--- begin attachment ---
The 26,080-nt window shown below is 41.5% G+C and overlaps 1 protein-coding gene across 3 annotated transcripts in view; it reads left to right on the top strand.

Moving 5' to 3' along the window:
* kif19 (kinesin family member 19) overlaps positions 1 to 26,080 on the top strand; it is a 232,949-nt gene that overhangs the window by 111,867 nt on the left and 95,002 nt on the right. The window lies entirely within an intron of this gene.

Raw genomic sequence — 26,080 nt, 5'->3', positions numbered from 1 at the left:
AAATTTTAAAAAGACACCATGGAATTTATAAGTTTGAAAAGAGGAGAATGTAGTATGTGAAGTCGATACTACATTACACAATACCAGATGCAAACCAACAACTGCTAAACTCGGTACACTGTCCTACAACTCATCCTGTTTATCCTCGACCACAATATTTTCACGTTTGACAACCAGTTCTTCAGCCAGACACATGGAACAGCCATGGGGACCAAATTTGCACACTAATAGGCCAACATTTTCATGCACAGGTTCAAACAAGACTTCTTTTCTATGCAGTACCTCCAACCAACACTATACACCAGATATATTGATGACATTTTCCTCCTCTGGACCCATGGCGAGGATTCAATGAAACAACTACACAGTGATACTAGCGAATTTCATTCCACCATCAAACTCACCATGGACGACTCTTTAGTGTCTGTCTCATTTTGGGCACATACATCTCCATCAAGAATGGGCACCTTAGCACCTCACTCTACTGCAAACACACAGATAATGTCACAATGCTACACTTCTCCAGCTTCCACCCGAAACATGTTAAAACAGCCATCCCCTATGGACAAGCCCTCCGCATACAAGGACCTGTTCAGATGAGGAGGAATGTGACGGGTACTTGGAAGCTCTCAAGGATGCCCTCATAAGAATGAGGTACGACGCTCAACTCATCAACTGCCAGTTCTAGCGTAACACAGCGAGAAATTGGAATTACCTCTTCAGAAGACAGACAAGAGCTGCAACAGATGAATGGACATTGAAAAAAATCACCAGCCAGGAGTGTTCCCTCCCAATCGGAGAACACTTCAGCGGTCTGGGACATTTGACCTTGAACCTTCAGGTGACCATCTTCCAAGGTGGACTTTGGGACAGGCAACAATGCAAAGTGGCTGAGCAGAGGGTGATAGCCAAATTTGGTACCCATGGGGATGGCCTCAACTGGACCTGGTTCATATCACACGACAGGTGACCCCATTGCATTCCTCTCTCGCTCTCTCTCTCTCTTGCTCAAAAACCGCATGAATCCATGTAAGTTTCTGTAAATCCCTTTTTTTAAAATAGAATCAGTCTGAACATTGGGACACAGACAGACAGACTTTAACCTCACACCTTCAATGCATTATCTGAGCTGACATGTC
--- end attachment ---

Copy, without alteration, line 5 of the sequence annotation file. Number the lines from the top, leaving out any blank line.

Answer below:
AAATTTTAAAAAGACACCATGGAATTTATAAGTTTGAAAAGAGGAGAATGTAGTATGTGAAGTCGATACTACATTACACAATACCAGATGCAAACCAACAACTGCTAAACTCGGTACACTGTCCTACAACTCATCCTGTTTATCCTCGACCACAATATTTTCACGTTTGACAACCAGTTCTTCAGCCAGACACATGGAACAGCCATGGGGACCAAATTTGCACACTAATAGGCCAACATTTTCATGCACAGGTTCAAACAAGACTTCTTTTCTATGCAGTACCTCCAACCAACACTATACACCAGATATATTGATGACATTTTCCTCCTCTGGACCCATGGCGAGGATTCAATGAAACAACTACACAGTGATACTAGCGAATTTCATTCCACCATCAAACTCACCATGGACGACTCTTTAGTGTCTGTCTCATTTTGGGCACATACATCTCCATCAAGAATGGGCACCTTAGCACCTCACTCTACTGCAAACACACAGATAATGTCACAATGCTACACTTCTCCAGCTTCCACCCGAAACATGTTAAAACAGCCATCCCCTATGGACAAGCCCTCCGCATACAAGGACCTGTTCAGATGAGGAGGAATGTGACGGGTACTTGGAAGCTCTCAAGGATGCCCTCATAAGAATGAGGTACGACGCTCAACTCATCAACTGCCAGTTCTAGCGTAACACAGCGAGAAATTGGAATTACCTCTTCAGAAGACAGACAAGAGCTGCAACAGATGAATGGACATTGAAAAAAATCACCAGCCAGGAGTGTTCCCTCCCAATCGGAGAACACTTCAGCGGTCTGGGACATTTGACCTTGAACCTTCAGGTGACCATCTTCCAAGGTGGACTTTGGGACAGGCAACAATGCAAAGTGGCTGAGCAGAGGGTGATAGCCAAATTTGGTACCCATGGGGATGGCCTCAACTGGACCTGGTTCATATCACACGACAGGTGACCCCATTGCATTCCTCTCTCGCTCTCTCTCTCTCTTGCTCAAAAACCGCATGAATCCATGTAAGTTTCTGTAAATCCCTTTTTTTAAAATAGAATCAGTCTGAACATTGGGACACAGACAGACAGACTTTAACCTCACACCTTCAATGCATTATCTGAGCTGACATGTC